Thursday, April 10, 2008

Money Isn’t Everything In The Nanny Diaries

Annie Braddock, played terrifically by Scarlett Johansson, is fresh out of college and low on funds. She attempts to begin her career with an interview to a typical Fortune 500 company. But when asked to describe herself to the interviewer she chokes and bolts.

Enter Mrs. X.

She’s everything Annie has heard you should aspire to be, rich, fashionably dressed, and too busy for anyone, except chasing after Mr. X.

Lured by the thought of money and an Upper Eastside address, Annie sells out for the nanny gig.

It isn’t long before the job Annie took, is revealed to be completely different, from the job she thought she took.

Grayer, played wonderfully by Nicholas Art, is Mrs. X’s anti-Christ son. He’s rude, violent, and acts out whenever he’s not getting his way. Yet, his wall comes down and pain soothes as he and Annie bond over Peanut Butter and Jelly.

Annie’s life is on-call 24/7 to the X’s, but she still manages to hang out with best friend Lynette, played naturally by Alicia Keys.

Lynette offers both ethnicity and sound advice since Annie keeps her nanny job a secret from her mother, a nurse.

However, lies have a way of bursting in your face, especially when the child you’re watching has a 104 fever.

I expected a showdown between Judy (Annie’s mother) and Mrs. X, after the I-don’t-give-a-crap-reaction of Mrs. X, to the news her son is seriously ill, but justice arrives later.

The next move of this Upper Eastside Addams Family is to escape to the Hamptons.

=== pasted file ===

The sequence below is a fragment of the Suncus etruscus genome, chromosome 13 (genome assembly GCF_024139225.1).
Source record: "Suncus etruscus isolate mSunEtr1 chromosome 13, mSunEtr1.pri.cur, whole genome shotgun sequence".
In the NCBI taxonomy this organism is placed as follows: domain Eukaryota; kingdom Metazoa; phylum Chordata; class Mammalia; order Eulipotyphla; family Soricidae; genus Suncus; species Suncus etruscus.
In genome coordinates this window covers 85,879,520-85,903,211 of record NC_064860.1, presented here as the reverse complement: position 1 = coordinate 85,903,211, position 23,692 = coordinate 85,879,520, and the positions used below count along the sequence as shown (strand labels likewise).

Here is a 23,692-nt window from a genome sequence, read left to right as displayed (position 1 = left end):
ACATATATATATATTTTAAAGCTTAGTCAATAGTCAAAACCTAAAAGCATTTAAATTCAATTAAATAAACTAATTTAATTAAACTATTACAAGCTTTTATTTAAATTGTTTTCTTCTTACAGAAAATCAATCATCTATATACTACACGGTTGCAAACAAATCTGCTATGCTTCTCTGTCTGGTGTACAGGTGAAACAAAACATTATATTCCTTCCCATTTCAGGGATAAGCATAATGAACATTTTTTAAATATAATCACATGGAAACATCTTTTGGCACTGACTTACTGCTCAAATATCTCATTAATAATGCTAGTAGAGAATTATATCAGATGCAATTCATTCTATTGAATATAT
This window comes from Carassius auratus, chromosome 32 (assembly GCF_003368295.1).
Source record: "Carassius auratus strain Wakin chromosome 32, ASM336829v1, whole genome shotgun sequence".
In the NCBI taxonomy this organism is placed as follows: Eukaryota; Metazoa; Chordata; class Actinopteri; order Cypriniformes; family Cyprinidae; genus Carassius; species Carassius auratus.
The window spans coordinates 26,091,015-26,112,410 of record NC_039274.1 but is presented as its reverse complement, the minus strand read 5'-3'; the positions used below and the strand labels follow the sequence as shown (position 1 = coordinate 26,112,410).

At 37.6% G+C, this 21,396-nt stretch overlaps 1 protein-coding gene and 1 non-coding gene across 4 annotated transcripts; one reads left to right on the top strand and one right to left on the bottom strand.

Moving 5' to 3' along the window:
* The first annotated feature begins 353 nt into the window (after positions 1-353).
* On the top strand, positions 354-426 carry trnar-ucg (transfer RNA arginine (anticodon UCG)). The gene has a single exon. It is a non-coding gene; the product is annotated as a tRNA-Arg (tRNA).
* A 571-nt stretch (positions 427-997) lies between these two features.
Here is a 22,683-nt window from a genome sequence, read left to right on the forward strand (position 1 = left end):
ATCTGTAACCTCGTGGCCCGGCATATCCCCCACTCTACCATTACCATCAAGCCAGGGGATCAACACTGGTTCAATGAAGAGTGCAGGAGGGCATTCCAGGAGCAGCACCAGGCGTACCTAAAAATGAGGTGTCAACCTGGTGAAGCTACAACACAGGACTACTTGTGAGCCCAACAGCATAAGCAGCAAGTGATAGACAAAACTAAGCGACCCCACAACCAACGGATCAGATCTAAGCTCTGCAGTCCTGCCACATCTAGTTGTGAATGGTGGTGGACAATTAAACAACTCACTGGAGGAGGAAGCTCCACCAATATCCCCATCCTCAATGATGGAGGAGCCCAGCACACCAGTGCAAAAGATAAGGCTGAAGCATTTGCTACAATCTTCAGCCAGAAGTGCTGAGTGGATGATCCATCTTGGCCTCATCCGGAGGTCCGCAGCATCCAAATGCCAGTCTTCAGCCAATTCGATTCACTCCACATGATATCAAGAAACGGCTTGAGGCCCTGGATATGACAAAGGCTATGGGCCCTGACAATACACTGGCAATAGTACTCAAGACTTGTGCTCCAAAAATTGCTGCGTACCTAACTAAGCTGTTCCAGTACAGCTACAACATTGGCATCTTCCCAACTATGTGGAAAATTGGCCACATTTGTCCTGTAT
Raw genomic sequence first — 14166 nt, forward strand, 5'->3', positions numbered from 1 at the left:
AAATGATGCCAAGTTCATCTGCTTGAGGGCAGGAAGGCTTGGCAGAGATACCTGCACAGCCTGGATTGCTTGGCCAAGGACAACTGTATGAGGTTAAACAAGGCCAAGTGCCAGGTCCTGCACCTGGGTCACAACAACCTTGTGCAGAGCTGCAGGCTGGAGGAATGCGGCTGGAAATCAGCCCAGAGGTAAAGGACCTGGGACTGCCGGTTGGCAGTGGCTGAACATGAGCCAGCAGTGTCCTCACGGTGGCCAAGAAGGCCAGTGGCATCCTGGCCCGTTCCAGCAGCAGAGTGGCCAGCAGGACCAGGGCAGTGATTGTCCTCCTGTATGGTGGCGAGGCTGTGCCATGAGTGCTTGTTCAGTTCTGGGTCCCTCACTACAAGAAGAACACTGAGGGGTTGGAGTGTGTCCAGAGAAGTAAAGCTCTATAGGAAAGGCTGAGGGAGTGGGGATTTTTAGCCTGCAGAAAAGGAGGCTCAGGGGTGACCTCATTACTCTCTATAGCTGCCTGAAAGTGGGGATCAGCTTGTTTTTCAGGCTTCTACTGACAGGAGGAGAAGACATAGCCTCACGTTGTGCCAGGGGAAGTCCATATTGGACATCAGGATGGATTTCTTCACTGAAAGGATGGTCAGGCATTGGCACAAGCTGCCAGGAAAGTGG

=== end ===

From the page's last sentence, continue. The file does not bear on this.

Surprisingly Mr. X, crisply played by Paul Giamatti, joins them on their journey.

His company is not welcome as he fulfills his slime-ball role and tries to grab a handful of Annie.

We all know how this turns out, even if you haven’t seen the film, but rest assured Annie gets the last laugh.

Why do I love this film?

Back in December of 2004 I entered the real world with a college degree and a mother battling breast cancer.

My whole life I had written and thought I would go on to be a professional writer. Unfortunately, life and duty came first. So instead of applying to Grad School, I opted for the first job I could get, substitute teaching.

Teaching can be one of the scariest jobs on the planet, especially when you’re doing it in a school district with a bad reputation. Although, I grew to like the school I worked for, I realized subbing wasn’t for me.

My next job was for a family center that dealt with kids with mental and behavioral disabilities.

Each day I tried my best to be the stability in a storm of chaos. My co-workers constantly complained. My boss was a cross between Cruella DeVil and a gypsy. Not to mention the kids all wanted one thing, your attention.

We weren’t encouraged to pick up and hold the kids, but who’s going to walk away from a neglected or abused 3 year-old who wants a hug?

Eventually the kids seemed more excited to see me than their parents, who were also trying to get help.

While I enjoyed my job initially, the repetition of physical and emotional abuse at the hands of pre-schoolers was not my idea of a good career move. So I eventually transferred to a different department.

But my time at the center taught me that life doesn’t always follow a straight line. Sometimes you have to walk a curve before reaching your destination.

In the case of Annie the Nanny, her journey into the world of the elite let her know that the Devil does wear Prada.